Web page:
Music is the Bassist/Vocalist’s Passion
Special to The Hawai‘i Herald
“The very thought of you, makes my heart sing, like an April breeze on the wings of spring . . .”
It is dinner hour at “53 by the Sea,” the upscale bistro overlooking Waikïkï, and Bruce Hamada’s voice is floating ethereally across the dining room as elegant, well-heeled customers hover over their meals.
“I give myself in sweet surrender, my one and only love . . .”
Hamada’s palette is the great American songbook and he sings of heartbreak, loss, the unforgettable optimism of youth and the gentle knowing of growing older. Tucked away in the corner of the restaurant, Hamada and his longtime musical collaborator, pianist Jim Howard, weave together the melodies of Cole Porter, George Gershwin, Irving Berlin and Jerome Kern while his audience savors the last fading glimpses of Diamond Head at sunset.
“It’s hard when nobody is listening or when only a few people are in the room, but I have a passion for what I do and it’s the best part of me,” says the bassist/vocalist.
The son of a professional jazz musician who made ends meet by playing with the Royal Hawaiian Band, Hamada was raised on the furious bebop improvisations of Charlie Parker and Dizzy Gillespie, as well as the timeless music of Count Basie, Oscar Peterson and Nat King Cole.
“My dad was a drummer who played with jazz acts who passed through Hawai‘i and he would take me along to gigs.”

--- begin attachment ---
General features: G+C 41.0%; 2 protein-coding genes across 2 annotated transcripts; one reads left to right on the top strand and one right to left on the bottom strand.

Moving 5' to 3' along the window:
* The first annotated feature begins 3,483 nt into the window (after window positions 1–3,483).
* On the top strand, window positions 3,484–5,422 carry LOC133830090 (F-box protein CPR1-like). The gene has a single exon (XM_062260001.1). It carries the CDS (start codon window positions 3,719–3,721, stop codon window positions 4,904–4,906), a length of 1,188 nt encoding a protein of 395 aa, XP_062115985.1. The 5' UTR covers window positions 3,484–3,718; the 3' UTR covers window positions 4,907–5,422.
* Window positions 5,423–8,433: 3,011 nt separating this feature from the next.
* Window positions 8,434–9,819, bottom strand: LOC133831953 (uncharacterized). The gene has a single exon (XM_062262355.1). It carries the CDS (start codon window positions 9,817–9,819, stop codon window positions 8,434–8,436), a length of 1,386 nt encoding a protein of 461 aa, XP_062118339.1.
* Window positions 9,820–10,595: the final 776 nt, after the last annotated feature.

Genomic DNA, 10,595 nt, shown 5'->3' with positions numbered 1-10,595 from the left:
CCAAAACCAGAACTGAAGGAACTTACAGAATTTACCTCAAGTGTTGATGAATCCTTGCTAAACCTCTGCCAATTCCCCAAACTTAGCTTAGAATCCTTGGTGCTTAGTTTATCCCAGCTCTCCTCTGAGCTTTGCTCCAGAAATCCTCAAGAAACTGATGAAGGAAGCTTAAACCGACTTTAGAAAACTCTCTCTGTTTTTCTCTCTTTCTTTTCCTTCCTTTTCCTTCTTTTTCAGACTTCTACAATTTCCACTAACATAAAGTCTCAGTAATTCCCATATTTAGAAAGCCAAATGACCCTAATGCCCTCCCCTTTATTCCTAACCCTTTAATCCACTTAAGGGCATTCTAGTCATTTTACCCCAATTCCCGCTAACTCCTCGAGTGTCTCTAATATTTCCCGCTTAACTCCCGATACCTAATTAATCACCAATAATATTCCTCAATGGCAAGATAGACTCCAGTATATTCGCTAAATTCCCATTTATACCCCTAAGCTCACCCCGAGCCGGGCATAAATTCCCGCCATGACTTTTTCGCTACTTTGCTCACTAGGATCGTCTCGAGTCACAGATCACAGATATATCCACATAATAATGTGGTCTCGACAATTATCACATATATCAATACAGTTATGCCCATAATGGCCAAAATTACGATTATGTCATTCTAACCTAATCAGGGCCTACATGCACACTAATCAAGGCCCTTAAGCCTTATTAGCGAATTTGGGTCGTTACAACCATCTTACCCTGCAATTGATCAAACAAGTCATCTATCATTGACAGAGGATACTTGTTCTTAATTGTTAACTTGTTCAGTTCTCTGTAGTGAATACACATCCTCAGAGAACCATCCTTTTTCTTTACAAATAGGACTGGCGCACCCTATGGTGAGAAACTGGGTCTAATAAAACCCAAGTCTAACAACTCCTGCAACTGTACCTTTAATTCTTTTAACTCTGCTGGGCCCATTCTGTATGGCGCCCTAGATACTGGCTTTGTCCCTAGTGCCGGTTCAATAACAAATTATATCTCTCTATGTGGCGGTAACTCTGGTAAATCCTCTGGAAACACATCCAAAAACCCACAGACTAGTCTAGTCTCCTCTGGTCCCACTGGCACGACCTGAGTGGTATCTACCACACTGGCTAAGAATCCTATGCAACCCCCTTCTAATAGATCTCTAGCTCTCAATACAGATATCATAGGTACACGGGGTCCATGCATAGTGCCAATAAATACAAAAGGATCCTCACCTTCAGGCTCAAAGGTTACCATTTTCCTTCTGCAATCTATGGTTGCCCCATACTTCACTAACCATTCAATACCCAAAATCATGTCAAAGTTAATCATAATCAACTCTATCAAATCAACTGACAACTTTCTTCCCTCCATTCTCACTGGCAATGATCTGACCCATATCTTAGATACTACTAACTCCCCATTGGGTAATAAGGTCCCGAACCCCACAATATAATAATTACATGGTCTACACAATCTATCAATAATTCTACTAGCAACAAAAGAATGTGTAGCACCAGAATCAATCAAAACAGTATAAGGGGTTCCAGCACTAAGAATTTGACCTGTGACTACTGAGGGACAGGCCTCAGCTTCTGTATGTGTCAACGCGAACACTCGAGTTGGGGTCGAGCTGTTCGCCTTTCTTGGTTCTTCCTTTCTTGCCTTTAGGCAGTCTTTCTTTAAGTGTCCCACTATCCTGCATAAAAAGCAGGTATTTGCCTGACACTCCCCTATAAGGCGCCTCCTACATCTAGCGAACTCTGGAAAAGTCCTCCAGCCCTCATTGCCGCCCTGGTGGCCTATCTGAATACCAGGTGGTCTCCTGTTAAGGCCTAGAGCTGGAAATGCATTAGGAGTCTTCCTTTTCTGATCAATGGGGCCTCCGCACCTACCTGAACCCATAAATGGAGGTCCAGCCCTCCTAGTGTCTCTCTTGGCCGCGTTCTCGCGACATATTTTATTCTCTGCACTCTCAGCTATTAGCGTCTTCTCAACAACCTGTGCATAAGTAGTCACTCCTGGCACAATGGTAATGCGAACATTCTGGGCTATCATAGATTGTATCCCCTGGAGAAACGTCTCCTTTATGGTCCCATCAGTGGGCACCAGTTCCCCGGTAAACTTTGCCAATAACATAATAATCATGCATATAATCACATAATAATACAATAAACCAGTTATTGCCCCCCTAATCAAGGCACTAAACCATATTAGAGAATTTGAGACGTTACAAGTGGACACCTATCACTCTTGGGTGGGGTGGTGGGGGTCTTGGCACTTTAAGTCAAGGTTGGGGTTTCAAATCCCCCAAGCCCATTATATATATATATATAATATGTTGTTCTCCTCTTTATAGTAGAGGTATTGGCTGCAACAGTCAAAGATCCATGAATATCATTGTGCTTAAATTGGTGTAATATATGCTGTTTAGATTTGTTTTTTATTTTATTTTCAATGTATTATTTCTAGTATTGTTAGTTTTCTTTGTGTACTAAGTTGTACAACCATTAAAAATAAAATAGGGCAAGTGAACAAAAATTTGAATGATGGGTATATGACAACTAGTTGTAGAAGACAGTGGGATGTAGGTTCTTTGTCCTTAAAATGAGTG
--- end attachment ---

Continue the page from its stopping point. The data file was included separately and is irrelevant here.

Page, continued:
Through his father, Hamada met local jazz greats like Buddy Rich and Rene Paulo, who changed his life forever by allowing him to imagine a possible future if he dreamed big enough.
“The music business was not tied to any corporate roots back then, so it was vibrant and alive,” remembers Hamada. “All the big shows required bands, so all the musicians were working.”
As a teenager, Hamada studied under Wayne DeMello, a progressive jazz mentor who had been trained at Northwestern University. “He entered our high school band in the Reno International Jazz Festival and introduced us to a much bigger world: That was when the fire was really lit for me.”
Hamada, who began as a trombonist, taught himself the electric bass and entered the University of Hawai‘i, where he at first aspired to study medicine. In no time, however, he found himself drawn to jazz-flavored rock bands such as Chicago and Tower of Power, who were dominating the record charts with a heady blend of music that featured powerful horn sections and unforgettable melodies.
Alan Suemori teaches Asian American history at ‘Iolani School. He is a former Hawai’i Herald staff writer.
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